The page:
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An easier way for manufacturers to manage servicing and repairs

kane logo

kane_logoKANE manufactures a wide range of portable test and measurement equipment, including devices to monitor carbon monoxide, check vehicle emissions and thermometers that can measure up to 1370°C.

Keeping test equipment up to the mark requires occasional re-calibration and repair. KANE wanted to ensure that its service and maintenance operations were competitive on costs and provided customers with a rapid turnaround. It decided to automate the check-in of devices sent for maintenance or repair and worked with CoreRFID to implement an RFID-based system.

“The RFID-based system lets us check in returned instruments automatically, saving time and administrative effort and speeding turn-around for our customers.”
– Dave Watt MCIPS, Senior Buyer, Kane International

Automatic check-ins speed up turnaround

KANE’s service and maintenance operations include testing and calibrating instruments, replacing sensors where necessary and issuing appropriate certificates.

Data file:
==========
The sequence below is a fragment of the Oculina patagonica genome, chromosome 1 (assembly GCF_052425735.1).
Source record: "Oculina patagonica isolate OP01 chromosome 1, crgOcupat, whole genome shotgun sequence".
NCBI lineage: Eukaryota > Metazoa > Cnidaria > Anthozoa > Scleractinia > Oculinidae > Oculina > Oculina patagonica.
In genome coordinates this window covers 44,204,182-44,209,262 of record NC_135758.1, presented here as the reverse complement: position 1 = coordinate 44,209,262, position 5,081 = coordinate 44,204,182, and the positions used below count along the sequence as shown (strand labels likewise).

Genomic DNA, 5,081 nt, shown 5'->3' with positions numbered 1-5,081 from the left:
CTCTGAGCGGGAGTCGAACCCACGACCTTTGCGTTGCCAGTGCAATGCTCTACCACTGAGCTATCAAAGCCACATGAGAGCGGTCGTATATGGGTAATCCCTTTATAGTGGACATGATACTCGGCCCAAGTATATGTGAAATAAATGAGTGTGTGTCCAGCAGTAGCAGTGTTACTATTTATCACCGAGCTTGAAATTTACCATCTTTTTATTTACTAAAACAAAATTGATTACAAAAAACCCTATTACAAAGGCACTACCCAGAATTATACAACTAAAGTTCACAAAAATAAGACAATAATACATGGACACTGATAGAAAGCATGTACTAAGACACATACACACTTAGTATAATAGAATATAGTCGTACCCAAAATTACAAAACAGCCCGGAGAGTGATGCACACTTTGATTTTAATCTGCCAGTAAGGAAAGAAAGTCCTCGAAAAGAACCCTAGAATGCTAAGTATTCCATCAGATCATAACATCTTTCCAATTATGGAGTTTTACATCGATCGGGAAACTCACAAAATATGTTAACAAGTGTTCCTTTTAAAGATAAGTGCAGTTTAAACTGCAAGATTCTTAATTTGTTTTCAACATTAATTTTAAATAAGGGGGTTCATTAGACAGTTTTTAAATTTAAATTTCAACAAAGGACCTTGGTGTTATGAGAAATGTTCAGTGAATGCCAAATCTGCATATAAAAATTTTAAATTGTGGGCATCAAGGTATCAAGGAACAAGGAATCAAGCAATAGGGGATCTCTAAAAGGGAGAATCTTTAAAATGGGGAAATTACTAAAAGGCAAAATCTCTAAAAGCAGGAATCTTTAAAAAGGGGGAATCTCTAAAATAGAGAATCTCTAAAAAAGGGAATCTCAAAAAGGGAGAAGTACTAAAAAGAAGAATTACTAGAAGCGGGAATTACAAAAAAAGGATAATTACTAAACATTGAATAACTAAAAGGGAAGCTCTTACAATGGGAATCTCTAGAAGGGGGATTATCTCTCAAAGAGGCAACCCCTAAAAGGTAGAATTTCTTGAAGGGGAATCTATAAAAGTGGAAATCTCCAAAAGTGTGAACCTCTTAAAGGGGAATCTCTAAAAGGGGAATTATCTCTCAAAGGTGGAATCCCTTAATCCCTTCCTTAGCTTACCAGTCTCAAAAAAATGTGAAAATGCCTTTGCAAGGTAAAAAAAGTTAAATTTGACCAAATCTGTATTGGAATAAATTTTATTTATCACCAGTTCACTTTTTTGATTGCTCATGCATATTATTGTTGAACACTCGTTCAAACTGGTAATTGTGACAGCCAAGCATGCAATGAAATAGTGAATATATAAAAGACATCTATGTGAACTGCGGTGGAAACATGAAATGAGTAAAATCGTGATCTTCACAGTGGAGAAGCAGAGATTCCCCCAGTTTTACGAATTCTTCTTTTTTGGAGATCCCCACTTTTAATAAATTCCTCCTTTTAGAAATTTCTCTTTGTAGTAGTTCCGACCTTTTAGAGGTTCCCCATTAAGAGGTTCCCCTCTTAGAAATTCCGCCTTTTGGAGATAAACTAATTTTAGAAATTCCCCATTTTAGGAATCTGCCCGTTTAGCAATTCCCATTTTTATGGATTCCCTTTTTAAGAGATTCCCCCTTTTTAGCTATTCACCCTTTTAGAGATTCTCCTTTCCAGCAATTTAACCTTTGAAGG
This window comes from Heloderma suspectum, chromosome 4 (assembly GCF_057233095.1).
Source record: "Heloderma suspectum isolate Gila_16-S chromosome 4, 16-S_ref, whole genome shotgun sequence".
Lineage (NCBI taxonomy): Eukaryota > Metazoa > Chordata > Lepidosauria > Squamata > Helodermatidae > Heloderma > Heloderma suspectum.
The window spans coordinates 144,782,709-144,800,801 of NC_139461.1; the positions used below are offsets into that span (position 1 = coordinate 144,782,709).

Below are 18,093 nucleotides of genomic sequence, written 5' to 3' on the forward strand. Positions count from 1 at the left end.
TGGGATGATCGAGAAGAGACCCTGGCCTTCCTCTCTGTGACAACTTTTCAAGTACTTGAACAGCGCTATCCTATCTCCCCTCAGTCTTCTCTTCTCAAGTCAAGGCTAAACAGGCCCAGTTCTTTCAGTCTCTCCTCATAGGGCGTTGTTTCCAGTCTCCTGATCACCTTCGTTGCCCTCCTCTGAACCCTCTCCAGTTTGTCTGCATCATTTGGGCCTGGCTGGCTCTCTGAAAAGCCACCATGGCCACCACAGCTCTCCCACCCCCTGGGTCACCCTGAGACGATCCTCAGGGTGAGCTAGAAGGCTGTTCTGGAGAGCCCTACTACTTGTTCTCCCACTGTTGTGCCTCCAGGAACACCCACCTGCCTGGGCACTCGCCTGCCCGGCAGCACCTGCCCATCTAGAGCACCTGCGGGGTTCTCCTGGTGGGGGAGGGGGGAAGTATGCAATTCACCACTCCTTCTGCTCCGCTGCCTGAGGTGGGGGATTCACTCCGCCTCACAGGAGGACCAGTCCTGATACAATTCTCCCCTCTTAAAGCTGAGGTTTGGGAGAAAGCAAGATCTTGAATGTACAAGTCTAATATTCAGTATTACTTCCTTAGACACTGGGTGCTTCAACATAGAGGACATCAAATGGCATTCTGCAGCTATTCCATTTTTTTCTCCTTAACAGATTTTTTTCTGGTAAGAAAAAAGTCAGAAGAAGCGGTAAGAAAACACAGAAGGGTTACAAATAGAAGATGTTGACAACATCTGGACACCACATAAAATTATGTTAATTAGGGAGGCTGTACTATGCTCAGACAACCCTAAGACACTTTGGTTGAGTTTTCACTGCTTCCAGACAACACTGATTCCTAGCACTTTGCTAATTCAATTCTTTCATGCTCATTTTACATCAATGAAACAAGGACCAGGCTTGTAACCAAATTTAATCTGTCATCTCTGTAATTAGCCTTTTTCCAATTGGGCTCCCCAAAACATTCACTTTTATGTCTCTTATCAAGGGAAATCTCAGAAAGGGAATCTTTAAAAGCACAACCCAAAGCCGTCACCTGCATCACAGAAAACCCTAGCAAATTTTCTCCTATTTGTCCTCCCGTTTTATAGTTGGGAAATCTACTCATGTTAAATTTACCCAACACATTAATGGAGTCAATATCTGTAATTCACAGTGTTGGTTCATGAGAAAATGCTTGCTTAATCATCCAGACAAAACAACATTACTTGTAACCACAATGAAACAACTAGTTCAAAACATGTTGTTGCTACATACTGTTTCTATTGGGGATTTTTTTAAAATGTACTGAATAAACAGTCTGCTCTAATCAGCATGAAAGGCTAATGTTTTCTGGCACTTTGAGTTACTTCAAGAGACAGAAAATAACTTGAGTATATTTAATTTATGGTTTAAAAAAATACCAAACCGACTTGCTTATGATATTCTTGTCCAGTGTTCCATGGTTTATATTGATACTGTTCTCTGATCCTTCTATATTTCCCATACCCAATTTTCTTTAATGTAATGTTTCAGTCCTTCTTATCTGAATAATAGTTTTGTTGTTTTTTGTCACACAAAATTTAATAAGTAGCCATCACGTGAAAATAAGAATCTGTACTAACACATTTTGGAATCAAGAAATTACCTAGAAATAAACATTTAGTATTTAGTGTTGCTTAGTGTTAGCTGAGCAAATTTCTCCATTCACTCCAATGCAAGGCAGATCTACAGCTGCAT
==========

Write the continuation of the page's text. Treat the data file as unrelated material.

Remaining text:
Using the old system, each instrument had to be manually checked as it entered the service centre. The technician would then have to find the instrument’s serial number and the related service history. With the volumes of instruments being handled, these manual check-ins accounted for almost half a day’s work every day.

KANE needed to be able to rapidly identify equipment being returned. Adding RFID tags to the instruments allows them to be scanned on check-in, so that they can be automatically identified and the relevant service information retrieved.

A compelling cost-benefit case

Kanie International RFID tagged analyser
The Kane 425 boiler gas analyser kit, typical of the instrumentation being tagged as part of the Kane project.

The intention was that new instruments would be fitted with RFID tags as part of the manufacturing process while existing units would have an RFID tag added when they were next sent in for service. With over 10,000 existing instruments in use, cost per unit was a particularly important feature for KANE.

The use of low-frequency tags – which have a low cost per unit – meant there was a compelling cost-benefit case for the new system. The tags were also compact and could be easily fitted inside instruments, with good read distances. Low-frequency tags have typical read distances of up to 10cm, making them particularly suitable for tagging instruments.

The new system allows instruments to be easily checked into the workshop, speeding up turnaround and saving time for staff.

The benefits

KANE’s instrument return system provides:

  • Immediate identification of returned instruments
  • Rapid retrieval of service history
  • Reduced admin time
  • Unique ID for each for each instrument.